Revolutionary Friends: General George Washington and the Marquis de Lafayette
by Selene Castrovilla
Publisher: Calkins Creek Books
Publication Date: April 1, 20013
Teachers: view a pdf version of the Teachers’ Guide here.
Awards & Honors
Society of School Librarians International Book Award Honor Books
California Reading Association Eureka! Honor Book Award
Praise for Revolutionary Friends
“Using primary documents and direct quotes from the featured historical figures, author Selene Castrovilla has presented the background for the Marquis de Lafayette’s arrival in America to meet and help General George Washington in the War for Independence in 1777. Lafayette is just nineteen years old when defies his own king’s orders and leaves France to sail to America to fight for freedom and the patriotic cause. Washington is reluctant to accept this offer of assistance from the eager young nobleman but when Lafayette proves himself to be an excellent soldier at the Battle of Brandywine, Washington recognizes the young man’s abilities and sincerity to be part of the cause. The two men become good friends and when Lafayette is wounded in the leg, Washington tells the doctor to treat him as he would his own son. This excellent account of these two men is told with historical accuracy and detail, yet is a wordy picture book for younger readers. Three more additional pages at the end of the book continue giving additional background information including a glossary of the French words with definitions that are sprinkled through the book, places to visit, and a bibliography. Kozjan’s pen and ink illustrations are appealing and include parchment-style scrolled letters throughout the book that are taken from Lafayette’s letters and diaries. A detailed standards-based teacher’s guide is available at the author’s website.”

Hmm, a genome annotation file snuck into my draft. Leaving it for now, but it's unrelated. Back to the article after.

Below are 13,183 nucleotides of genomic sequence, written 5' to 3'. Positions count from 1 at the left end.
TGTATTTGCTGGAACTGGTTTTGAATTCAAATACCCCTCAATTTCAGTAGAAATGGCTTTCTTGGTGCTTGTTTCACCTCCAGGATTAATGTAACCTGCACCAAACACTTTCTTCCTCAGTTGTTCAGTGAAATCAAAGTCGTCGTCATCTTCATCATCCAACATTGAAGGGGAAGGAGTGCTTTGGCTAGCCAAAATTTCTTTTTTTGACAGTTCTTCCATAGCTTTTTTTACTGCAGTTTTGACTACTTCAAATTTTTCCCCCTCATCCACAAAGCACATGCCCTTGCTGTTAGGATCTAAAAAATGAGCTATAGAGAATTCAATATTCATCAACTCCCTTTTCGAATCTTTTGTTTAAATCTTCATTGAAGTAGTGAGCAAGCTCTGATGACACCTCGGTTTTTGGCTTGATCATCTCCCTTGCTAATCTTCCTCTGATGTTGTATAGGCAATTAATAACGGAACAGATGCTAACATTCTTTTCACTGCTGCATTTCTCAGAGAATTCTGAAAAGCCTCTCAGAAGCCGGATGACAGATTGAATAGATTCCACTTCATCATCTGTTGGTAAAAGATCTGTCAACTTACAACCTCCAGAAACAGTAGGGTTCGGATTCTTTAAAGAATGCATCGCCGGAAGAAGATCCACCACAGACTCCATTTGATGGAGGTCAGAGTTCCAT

— Karen Hildebrand, Ohio Library and Reading Consultant
Blood spilled from his boot.
He needed help — immédiatement!
Gimat, his aide, appeared at his side and hastily wrapped the wound.
The enemy was near — they were closing in.
Lafayette was almost taken.
Gimat found a horse and boosted Lafayette up. Allez!
His leg throbbing in protest, Lafayette rode twelve miles to a stone bridge — on the heels of the frenzied retreating American troops.
He stopped them and established a degree of order.
Duties done, Lafayette dropped — from pain, from exhaustion.
The Americans had lost.
But they’d fight another day.
Click image to view guide, or download it HERE.